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Ah. Then in that case John Reyst needs a little help with the creature regarding errata and Horrid Visage regarding how it should be used. I also noticed that "Feed" was not included in the pfsrd description.
Error, the Ogre Mage's fly skill isn't the correct number.
Ogre Mages have +5 to their Fly skill. They are Large size, are Dex 17, wear a chain shirt (not masterwork), and a constant caster level 9th version of Fly going (good maneuverability). As the spell reads, you add 1/2 your CL to Fly skill checks.
Justin Sluder wrote:
Okay, good. Thought I was going mental.
James, I've got a math problem...
Ogre Mages have +5 to their Fly skill, are Large size, are Dex 17, wear a chain shirt (not masterwork), and a constant caster level 9th version of Fly going. As the spell reads, you add 1/2 your CL to Fly skill checks.
Can you break down the math on how they got +5 as the total?
Cool. Thanks for the update, and PM response.
On the first page, I'm a little confused regarding "location".
I don't know if anyone else has brought this up, but it says:
So.... how do they heal?
I love the concept, and the pdf, but it feels like it needs more. I'd love to see a feat that gives more construct points. At least 4 more. Right now, a living doll can't be brought to life AND have darkvision. So it just has darkvision but isn't a living doll? How are they healed? Is it Repair Damage, which is a 3.5 spell? How about a sewing kit that is the equivalent of the Healer's Kit? And if you use two uses of it, allows you to reattach missing appendages.
As good as this is, it's needs more for its price. A web enhancement that gives us monstrous dolls, or the ability to change limbs (see Toy Story and the Lego movies), would be great. More feats so you can enhance the doll, and even a conversion of the slaymate (Libris Mortis) and carrionette (Dragon Magazine 339, AD&D Monstrous Manual).
Not much is needed, just a couple of things here and there.
Could you send my e-mail to him as well for Charlie's conversion, and let me know the minor tweaks you used?
What about Kinetic Fist? You're enveloped in the energy, but does it provoke attacks when punching? Do you need Improved Unarmed Strike?
So I played a pyrokineticist tonight, and wow. Yeah, the air and water are so much more versatile and useful to play. Earth is a little better than fire, but not much. Especially at lower levels. If anything, the pyro needs a bit of a boost at first level. At least for available wild talents. Seriously, how many fires are you going to need to move out of your way? At level 1 you shouldn't be outshadowed by every character. You're literally a one-trick pony, and having someone with resist 5 fire as your first encounter makes you kind of useless. Maybe the next scenario he'll be more useful, but with fire being the element most are protected against, even at 1st, a couple more wild talents to choose from would be nice. Make smoke attacks to escape (0 burn smokestick), burn foliage and brambles that block paths, etc. Make him a fire ninja.
Just played my pyrokineticist tonight for the first time. All I can say is wow, did I play the wrong type. At every step of the way all I could think of during the PFS scenario was "if I was a water or air kineticist, I'd be so much more useful." It got really sad, actually. Even my bard and sorcerer characters would have been more useful. I know that not all scenarios are the same, but the fire guy pretty much took a backseat to the majority of it. Even the combat aspect didn't pan out. I know fire is pretty high on the resistance table, probably why it's only a touch attack, but at level 1 I didn't figure it'd be that immediate. I'm hoping he'll be able to do more next time. That being said, I'd have been even worse off if I'd taken earth.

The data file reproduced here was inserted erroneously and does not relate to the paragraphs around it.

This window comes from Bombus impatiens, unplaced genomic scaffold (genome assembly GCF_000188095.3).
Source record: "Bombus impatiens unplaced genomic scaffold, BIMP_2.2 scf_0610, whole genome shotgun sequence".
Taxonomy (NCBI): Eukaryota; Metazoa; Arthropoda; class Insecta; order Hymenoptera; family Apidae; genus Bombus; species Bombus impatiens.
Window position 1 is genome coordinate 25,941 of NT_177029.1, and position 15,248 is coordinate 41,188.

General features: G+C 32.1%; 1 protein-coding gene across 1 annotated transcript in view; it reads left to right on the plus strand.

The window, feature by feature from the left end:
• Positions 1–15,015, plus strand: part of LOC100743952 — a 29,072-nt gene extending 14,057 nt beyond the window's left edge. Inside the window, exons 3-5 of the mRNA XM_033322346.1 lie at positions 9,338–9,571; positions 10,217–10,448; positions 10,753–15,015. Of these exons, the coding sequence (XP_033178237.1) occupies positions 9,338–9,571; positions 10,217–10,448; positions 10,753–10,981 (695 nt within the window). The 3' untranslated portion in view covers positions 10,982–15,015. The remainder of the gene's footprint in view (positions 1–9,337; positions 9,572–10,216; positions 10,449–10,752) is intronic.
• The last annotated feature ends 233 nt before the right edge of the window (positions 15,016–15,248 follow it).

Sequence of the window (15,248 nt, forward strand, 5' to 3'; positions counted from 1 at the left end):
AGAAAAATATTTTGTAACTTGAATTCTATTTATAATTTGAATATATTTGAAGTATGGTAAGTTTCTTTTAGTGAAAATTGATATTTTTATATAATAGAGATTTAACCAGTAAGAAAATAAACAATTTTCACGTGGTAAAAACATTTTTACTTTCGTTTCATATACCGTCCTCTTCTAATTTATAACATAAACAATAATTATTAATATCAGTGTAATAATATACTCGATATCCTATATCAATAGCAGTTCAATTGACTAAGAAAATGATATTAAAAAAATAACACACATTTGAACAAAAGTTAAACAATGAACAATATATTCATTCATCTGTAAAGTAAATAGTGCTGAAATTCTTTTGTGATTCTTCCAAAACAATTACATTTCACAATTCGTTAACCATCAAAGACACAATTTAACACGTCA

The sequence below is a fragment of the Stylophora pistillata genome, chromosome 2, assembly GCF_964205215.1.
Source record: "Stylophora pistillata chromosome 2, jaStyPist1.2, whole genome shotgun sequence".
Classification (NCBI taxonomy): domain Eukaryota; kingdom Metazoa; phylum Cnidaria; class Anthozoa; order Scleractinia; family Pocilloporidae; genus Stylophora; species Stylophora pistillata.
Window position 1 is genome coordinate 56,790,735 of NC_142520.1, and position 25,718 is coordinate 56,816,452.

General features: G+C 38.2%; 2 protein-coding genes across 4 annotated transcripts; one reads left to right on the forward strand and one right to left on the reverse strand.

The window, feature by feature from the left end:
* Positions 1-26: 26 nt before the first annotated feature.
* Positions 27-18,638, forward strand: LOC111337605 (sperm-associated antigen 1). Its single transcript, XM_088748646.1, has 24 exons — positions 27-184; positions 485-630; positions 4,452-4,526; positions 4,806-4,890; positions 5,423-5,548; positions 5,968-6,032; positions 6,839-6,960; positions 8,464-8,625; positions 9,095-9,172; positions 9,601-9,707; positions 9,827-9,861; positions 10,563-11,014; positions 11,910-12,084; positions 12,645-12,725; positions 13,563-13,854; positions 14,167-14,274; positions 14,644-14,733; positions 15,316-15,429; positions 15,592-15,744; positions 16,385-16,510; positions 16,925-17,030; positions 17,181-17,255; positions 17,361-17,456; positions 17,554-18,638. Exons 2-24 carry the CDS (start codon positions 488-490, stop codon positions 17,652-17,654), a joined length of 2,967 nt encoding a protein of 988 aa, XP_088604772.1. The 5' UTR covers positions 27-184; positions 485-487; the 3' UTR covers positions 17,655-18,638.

I used the earth kineticist, and i found the play pretty awesome, and i really enjoyed the flesh of stone talent, it may be weak now but it's pretty helpful. I threw him together pretty quickly and didn't check out the other types too well, but i shall. I never played 3.5 i started with pathfinder earlier this year so i'll take your word for it on the whole warlock thing.
The warlock is the one class that everyone's been begging since Pathfinder first came out, to convert. A couple of 3PP have tried, but haven't done it justice. At least that's what everyone's been saying. Personally, I was okay with the Tome of Secrets version. That being said, the 3.5 version had a 1d6/2HD eldritch blast spell-like ability that hit touch AC, and it was at-will. It was 3/4 BAB and d8 HD. The only main difference was it gained more spell-likes and could craft magic items as a wizard. It could even change its eldritch blast to other elements to get past SR. This, can't. If anything, the warlock's still the better class, but this is a close second. It's definitely on the right path.
Played as a Kineticist tonight and have to say i love it so far, I'm just afraid that it will get nerfed really bad, but i will enjoy it til it lasts and forever until retired. My friend played a psychic and it seemed coolish but kind of super squishy, he was able to do alot though so, it panned out. My only qualm is simple weapons only and the 2 skills + Intelligence, buuuuuut it does counteract the at will kinetic blast thing soooooo it's fine, I just want like 4 skills + int or something, only because it would kind of make sense.
I'll be playing my pyrokineticist tomorrow night, and from what I can tell just from the look of the abilities, water and air are better to play. They've got more universal abilities, and their choices are hard to say no to. Fire and earth seem more limited, and you almost want the universal choices more. It's like they class specifically to hone to the fans of Aang and Korra of the Avatar series. I hope this doesn't get nerfed, just corrected on the abilities that aren't written correctly. Other than that, the at-will abilities should stay. In my opinion, they're a lot like that of the 3.5 warlock. They're not overly powerful, and at higher levels will be very limited against certain foes with their proper resistances. I'm not keen on the skill points either, but I can understand why they are what they are. However, I would like at least one martial weapon. That would be so nice. Maybe we'll see that in the archetypes.